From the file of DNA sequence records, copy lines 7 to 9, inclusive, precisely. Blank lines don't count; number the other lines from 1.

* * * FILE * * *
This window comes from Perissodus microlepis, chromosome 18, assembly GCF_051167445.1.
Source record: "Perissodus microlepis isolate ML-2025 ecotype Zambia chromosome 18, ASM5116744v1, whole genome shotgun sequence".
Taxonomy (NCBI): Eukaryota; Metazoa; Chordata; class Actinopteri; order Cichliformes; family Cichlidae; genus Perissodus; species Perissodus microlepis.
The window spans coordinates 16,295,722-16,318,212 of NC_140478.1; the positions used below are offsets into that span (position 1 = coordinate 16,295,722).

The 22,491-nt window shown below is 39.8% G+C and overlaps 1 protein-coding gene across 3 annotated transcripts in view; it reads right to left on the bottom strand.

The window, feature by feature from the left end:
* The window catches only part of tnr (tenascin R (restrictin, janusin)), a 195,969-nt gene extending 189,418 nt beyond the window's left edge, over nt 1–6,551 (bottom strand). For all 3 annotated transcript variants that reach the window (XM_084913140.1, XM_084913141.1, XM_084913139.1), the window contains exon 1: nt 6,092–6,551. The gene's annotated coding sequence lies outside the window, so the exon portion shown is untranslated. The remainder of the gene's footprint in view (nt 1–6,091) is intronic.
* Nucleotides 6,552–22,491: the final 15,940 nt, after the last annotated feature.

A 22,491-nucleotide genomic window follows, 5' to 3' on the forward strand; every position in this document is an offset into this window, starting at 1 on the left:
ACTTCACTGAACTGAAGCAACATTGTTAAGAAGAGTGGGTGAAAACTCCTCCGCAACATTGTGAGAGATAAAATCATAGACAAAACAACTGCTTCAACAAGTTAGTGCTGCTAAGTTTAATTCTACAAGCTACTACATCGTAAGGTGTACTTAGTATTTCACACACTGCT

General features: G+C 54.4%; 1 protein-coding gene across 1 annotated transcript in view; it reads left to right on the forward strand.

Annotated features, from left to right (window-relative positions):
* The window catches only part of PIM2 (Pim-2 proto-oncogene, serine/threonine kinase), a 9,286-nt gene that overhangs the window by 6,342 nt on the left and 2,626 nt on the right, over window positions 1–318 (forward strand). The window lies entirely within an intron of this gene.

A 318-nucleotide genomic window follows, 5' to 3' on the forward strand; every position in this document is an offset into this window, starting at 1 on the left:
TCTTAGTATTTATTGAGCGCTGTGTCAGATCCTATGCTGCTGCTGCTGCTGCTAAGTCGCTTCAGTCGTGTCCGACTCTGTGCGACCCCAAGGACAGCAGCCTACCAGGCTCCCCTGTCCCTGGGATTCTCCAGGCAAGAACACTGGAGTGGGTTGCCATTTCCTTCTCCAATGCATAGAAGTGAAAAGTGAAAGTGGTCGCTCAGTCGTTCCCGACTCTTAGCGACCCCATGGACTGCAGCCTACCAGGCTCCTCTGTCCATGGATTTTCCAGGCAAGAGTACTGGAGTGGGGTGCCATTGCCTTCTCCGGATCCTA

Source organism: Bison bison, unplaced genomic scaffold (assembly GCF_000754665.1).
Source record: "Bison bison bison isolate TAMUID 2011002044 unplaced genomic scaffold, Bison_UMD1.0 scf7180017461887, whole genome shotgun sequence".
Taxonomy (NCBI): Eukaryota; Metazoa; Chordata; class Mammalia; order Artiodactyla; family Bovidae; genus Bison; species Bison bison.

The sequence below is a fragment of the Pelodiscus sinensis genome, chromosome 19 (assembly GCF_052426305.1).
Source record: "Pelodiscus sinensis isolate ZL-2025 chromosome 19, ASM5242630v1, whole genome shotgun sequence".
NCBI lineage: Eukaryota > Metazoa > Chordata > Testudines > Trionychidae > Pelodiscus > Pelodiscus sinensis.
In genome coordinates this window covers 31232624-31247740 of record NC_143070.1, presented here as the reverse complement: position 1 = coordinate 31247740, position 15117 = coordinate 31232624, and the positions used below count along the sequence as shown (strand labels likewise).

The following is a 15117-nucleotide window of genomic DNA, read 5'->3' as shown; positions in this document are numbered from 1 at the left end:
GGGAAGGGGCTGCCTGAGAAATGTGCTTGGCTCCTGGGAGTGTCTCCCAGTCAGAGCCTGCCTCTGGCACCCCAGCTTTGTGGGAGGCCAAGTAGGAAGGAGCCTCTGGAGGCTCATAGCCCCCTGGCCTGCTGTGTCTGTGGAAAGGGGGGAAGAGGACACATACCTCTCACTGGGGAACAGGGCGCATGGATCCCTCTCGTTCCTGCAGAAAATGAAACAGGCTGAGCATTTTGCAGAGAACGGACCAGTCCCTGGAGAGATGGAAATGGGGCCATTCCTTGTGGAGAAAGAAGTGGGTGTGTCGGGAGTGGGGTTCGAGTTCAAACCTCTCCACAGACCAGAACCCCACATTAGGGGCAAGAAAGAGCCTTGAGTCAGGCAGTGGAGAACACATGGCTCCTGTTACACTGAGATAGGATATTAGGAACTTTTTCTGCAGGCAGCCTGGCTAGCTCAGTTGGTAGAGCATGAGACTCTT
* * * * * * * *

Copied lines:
* The window catches only part of tnr (tenascin R (restrictin, janusin)), a 195,969-nt gene extending 189,418 nt beyond the window's left edge, over nt 1–6,551 (bottom strand). For all 3 annotated transcript variants that reach the window (XM_084913140.1, XM_084913141.1, XM_084913139.1), the window contains exon 1: nt 6,092–6,551. The gene's annotated coding sequence lies outside the window, so the exon portion shown is untranslated. The remainder of the gene's footprint in view (nt 1–6,091) is intronic.
* Nucleotides 6,552–22,491: the final 15,940 nt, after the last annotated feature.

A 22,491-nucleotide genomic window follows, 5' to 3' on the forward strand; every position in this document is an offset into this window, starting at 1 on the left: